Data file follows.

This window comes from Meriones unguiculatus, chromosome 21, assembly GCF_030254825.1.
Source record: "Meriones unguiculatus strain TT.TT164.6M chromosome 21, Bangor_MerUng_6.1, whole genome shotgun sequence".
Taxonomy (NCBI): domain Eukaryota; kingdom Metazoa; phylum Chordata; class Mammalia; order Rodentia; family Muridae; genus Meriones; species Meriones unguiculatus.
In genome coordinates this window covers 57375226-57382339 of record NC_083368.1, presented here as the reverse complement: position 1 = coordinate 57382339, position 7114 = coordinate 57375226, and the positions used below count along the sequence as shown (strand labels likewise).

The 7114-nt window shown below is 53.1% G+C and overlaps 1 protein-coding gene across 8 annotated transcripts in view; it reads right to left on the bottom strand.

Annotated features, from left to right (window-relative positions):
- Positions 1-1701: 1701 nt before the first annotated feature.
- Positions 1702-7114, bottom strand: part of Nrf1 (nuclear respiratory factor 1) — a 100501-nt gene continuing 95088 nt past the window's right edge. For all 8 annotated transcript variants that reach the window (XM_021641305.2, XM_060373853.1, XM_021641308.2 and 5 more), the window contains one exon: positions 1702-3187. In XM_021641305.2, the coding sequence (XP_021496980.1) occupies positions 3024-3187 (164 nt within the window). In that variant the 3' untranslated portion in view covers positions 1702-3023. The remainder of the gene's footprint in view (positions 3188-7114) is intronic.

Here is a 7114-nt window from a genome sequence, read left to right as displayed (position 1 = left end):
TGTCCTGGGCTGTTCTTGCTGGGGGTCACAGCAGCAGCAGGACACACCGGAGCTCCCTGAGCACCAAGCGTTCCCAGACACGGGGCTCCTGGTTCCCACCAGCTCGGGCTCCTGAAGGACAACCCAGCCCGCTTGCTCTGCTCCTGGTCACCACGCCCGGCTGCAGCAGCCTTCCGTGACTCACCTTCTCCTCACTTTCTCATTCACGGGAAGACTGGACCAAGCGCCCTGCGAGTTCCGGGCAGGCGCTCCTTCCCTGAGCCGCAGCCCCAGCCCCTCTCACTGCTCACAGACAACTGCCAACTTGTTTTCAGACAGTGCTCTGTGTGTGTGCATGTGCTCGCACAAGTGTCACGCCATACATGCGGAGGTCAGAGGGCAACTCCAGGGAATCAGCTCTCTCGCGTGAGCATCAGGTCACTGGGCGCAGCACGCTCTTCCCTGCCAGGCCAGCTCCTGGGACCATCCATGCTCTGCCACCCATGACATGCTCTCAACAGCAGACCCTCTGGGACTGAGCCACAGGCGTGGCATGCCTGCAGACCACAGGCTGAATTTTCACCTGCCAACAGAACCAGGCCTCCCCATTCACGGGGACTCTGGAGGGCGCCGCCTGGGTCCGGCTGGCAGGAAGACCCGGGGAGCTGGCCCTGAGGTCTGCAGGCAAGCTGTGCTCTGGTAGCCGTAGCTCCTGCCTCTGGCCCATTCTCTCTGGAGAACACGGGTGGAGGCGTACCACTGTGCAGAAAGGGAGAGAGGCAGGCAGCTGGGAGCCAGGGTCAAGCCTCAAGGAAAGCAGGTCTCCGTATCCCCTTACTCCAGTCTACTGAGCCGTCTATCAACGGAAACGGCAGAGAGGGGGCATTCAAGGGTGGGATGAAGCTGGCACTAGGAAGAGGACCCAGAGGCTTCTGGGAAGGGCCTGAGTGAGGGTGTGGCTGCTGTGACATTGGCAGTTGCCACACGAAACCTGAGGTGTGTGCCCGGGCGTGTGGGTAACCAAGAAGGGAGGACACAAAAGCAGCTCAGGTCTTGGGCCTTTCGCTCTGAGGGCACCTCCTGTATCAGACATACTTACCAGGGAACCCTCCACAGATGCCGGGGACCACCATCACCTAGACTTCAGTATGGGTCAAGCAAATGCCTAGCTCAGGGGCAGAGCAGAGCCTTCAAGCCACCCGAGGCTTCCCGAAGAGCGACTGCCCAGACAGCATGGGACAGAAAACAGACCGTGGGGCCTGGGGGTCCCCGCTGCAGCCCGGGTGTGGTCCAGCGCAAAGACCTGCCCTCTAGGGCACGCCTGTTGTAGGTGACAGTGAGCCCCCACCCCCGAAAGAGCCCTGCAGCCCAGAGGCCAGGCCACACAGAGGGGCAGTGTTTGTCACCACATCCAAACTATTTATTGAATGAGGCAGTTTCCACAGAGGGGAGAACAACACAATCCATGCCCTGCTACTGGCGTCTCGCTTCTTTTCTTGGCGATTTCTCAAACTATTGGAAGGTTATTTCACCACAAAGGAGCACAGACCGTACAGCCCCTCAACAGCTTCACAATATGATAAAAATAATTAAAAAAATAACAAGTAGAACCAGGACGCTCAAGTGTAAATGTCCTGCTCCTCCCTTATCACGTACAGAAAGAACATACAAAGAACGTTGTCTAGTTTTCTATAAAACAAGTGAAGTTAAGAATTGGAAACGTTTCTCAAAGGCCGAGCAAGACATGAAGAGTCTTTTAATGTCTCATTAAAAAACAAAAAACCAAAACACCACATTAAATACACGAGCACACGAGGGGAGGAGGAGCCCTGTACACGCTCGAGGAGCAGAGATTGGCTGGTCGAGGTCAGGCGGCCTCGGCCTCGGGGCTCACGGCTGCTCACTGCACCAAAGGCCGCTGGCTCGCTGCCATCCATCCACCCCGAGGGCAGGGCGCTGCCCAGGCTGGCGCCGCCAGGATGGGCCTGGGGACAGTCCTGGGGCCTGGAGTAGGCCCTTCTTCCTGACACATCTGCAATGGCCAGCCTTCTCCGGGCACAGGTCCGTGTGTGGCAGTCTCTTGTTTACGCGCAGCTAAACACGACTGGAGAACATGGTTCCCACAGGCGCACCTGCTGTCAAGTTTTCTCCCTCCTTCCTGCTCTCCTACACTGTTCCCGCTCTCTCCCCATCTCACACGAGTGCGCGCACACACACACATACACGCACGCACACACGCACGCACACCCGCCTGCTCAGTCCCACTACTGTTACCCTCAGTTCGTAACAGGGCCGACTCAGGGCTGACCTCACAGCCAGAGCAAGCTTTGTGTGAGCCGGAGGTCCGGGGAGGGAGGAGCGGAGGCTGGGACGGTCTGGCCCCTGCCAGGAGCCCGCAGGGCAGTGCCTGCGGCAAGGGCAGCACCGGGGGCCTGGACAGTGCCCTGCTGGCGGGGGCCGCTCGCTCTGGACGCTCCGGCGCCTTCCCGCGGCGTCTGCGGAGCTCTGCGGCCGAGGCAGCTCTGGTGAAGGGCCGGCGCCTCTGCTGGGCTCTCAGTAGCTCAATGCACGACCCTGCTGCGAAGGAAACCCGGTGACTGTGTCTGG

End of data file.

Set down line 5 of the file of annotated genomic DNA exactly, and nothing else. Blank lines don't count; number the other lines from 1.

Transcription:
The 7114-nt window shown below is 53.1% G+C and overlaps 1 protein-coding gene across 8 annotated transcripts in view; it reads right to left on the bottom strand.